29 October 2020

Cross country skiing: Experience the Mountains from a different perspective

November 20, 2013
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Learning the techniques

Now at this point I imagine that those of you who have never tried cross country skiing might be intrigued to learn more about this great winter sport. If you are a keen runner, triathlete, swimmer, rower, cyclist, or simply enjoy maintaining a good level of physical fitness then a week of cross country ski training would give your training program a substantial boost this winter. And for those committed alpine skiers amongst you, who may consider cross country the poor relation at the snow sports table, I hope to show you how wrong your preconceptions are.


For anyone new to cross country skiing it helps to understand that there are two basic techniques; classic and skate.

Classic technique is a little more traditional. The skis stay parallel to each other and it can be enjoyed on groomed tracks or ‘off-piste’ in the form of Nordic-touring. Classic skiing is a better technique for anyone getting onto skis for the first time, as it closely resembles walking or running.

I love this technique. When the snow is cold and the wax grips well, a couple of hours classic skiing in the morning is my winter alternative to a long trail run. Here the legs do most of the work, but there’s a real tempo and rhythm to it and at race pace it provides an amazing cardio-vascular workout!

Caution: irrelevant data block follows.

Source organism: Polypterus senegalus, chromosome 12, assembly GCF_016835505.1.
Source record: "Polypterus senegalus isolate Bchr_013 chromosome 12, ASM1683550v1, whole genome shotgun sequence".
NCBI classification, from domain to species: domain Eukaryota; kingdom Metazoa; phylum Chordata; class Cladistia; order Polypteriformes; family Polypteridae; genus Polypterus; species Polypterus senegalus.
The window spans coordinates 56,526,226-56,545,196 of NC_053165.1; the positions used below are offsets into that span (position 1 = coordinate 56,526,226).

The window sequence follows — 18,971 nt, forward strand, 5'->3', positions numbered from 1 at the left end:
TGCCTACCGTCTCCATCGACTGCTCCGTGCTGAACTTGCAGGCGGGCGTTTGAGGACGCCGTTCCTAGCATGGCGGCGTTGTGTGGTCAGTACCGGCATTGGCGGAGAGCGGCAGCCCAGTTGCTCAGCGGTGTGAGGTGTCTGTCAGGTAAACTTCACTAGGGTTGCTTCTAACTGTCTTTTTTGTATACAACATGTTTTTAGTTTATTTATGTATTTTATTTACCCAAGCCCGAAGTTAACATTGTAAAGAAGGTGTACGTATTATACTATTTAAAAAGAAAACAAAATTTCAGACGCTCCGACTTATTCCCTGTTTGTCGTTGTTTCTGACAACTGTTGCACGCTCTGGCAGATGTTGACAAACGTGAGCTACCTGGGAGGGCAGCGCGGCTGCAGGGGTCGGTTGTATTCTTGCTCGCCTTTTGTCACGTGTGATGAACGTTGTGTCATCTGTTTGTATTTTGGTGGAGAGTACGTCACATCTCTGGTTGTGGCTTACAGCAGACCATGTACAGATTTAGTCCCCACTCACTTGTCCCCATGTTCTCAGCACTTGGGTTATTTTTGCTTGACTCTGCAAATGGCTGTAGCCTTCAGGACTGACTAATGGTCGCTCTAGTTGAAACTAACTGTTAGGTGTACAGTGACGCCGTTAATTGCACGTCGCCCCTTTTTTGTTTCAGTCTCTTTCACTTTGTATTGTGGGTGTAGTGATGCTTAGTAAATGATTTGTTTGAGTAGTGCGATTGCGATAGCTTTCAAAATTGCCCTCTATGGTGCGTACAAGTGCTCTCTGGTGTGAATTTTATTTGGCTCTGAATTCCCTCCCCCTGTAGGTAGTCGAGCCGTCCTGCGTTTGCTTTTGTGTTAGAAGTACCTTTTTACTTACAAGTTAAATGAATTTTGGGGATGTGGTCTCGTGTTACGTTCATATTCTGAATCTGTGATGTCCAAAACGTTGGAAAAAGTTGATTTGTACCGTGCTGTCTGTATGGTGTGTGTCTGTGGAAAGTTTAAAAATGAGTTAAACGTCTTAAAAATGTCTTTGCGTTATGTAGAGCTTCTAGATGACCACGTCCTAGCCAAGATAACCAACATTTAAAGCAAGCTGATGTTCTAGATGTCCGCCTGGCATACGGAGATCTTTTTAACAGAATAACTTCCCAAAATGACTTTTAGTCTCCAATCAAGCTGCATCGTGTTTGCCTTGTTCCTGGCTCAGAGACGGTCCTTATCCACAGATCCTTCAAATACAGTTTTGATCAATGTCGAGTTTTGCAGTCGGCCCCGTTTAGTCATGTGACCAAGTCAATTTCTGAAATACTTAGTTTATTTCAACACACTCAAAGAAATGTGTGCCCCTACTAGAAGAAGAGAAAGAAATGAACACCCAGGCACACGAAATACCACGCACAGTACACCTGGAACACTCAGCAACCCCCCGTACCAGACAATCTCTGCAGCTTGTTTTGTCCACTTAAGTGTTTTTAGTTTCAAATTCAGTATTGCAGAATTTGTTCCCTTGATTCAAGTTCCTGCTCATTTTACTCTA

Skate skiing requires a groomed surface and is easiest for those with some previous skiing experience. This technique keeps skis in a V-shape, with the angle of the V changing as speeds change, which closely resembles ice-skating or rollerblading. It is more demanding on the upper body than classic skiing and has a powerful feel to it when done well.

I love Skate skiing for the sense of ‘Flow’ that you can achieve. When you’re feeling in great shape, you’re adapting your ski technique well to the terrain and the glide is good; it almost feels like you’re flying!

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